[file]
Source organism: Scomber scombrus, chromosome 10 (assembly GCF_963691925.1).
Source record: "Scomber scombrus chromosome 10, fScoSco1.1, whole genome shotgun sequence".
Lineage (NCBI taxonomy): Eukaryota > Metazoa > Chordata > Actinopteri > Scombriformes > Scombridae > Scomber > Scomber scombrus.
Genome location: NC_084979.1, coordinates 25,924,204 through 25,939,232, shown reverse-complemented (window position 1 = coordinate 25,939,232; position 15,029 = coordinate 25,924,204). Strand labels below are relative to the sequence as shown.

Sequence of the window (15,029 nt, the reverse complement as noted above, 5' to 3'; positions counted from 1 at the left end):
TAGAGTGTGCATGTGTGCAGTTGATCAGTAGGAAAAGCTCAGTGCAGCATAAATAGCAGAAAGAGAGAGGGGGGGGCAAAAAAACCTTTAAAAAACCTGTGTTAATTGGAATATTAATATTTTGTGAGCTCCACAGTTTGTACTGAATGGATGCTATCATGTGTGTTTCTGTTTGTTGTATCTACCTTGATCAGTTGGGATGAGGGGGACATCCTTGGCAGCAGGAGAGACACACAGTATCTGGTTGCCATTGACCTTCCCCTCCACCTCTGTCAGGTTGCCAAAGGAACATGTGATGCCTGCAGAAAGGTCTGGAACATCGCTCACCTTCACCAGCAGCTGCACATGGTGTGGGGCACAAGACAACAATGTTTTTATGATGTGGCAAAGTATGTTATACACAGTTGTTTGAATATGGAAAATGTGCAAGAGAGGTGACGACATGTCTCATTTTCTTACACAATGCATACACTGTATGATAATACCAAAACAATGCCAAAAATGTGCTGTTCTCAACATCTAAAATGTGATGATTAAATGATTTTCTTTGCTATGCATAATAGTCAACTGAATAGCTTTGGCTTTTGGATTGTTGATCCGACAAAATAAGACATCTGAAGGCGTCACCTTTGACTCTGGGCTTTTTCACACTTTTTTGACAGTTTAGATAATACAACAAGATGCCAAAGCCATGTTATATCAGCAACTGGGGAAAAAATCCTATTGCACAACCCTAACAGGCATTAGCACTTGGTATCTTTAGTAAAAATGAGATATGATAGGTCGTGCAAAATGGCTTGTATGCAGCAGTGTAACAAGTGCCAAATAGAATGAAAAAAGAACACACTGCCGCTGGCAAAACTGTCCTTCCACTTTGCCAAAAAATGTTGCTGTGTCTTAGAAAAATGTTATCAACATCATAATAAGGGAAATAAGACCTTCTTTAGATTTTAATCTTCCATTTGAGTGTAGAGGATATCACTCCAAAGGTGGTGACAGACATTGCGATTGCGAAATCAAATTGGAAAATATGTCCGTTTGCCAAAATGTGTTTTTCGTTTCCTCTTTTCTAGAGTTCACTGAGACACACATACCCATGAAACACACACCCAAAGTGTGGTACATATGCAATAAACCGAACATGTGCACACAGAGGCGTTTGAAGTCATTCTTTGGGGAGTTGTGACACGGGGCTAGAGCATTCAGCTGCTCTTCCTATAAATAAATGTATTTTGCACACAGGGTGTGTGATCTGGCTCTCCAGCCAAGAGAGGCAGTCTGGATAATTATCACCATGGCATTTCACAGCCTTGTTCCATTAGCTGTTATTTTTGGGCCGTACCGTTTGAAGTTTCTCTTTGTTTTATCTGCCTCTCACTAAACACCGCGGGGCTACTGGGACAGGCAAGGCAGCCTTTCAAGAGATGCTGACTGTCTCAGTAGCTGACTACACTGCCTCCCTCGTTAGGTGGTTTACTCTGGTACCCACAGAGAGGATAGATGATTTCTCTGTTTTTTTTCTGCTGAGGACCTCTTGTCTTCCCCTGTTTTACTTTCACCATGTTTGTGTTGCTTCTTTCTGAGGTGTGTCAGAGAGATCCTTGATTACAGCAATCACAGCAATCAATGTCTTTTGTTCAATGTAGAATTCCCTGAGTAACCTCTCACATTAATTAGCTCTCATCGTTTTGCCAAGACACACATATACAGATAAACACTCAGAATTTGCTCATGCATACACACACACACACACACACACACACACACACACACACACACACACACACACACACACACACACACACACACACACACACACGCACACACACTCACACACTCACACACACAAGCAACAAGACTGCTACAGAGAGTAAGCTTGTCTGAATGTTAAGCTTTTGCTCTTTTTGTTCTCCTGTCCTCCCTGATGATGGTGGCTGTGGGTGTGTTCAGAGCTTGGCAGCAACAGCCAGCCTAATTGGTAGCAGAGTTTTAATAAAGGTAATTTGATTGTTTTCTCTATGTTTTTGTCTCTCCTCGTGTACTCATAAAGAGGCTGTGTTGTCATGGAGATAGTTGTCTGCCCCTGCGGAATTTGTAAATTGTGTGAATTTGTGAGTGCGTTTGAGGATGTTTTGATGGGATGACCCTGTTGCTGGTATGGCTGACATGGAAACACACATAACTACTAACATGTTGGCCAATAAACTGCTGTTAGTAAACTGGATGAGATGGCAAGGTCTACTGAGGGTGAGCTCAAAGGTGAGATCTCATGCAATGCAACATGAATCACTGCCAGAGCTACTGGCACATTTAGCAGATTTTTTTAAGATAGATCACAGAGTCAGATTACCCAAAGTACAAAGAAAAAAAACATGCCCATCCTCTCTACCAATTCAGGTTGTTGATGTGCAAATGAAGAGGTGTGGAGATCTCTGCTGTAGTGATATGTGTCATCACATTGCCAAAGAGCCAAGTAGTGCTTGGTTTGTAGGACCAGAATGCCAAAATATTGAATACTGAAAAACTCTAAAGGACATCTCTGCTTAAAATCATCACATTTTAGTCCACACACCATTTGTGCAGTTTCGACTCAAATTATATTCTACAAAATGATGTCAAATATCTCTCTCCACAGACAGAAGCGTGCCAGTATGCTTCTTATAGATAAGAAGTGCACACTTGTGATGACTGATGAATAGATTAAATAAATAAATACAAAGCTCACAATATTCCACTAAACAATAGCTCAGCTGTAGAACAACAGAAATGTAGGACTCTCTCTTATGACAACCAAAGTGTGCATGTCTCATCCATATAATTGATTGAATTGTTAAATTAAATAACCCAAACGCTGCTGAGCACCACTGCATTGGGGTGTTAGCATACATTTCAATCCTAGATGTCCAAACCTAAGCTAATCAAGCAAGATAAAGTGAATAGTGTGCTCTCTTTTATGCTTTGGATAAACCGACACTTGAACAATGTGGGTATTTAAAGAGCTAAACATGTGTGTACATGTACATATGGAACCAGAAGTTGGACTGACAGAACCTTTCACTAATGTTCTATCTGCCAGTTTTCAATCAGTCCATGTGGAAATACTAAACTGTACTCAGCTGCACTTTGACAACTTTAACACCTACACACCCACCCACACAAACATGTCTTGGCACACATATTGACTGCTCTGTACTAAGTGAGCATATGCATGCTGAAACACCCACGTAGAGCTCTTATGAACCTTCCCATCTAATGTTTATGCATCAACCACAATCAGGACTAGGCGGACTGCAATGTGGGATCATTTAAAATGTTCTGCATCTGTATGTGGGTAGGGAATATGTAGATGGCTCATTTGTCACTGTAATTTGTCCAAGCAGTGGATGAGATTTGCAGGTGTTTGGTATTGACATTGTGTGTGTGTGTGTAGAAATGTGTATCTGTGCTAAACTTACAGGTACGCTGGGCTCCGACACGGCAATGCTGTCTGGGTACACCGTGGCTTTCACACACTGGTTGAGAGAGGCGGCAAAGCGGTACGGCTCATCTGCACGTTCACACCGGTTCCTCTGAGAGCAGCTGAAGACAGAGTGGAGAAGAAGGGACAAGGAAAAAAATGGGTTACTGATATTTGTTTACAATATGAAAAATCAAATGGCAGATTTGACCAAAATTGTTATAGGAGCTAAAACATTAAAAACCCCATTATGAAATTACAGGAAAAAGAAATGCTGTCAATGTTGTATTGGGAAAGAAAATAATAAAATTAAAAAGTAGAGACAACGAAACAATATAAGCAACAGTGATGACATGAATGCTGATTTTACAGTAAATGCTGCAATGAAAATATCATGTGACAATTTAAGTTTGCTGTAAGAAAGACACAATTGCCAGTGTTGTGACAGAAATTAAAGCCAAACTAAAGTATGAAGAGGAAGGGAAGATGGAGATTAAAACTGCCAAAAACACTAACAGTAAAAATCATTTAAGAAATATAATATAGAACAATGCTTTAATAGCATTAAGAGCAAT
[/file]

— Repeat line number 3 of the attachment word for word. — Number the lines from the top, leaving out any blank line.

Lineage (NCBI taxonomy): Eukaryota > Metazoa > Chordata > Actinopteri > Scombriformes > Scombridae > Scomber > Scomber scombrus.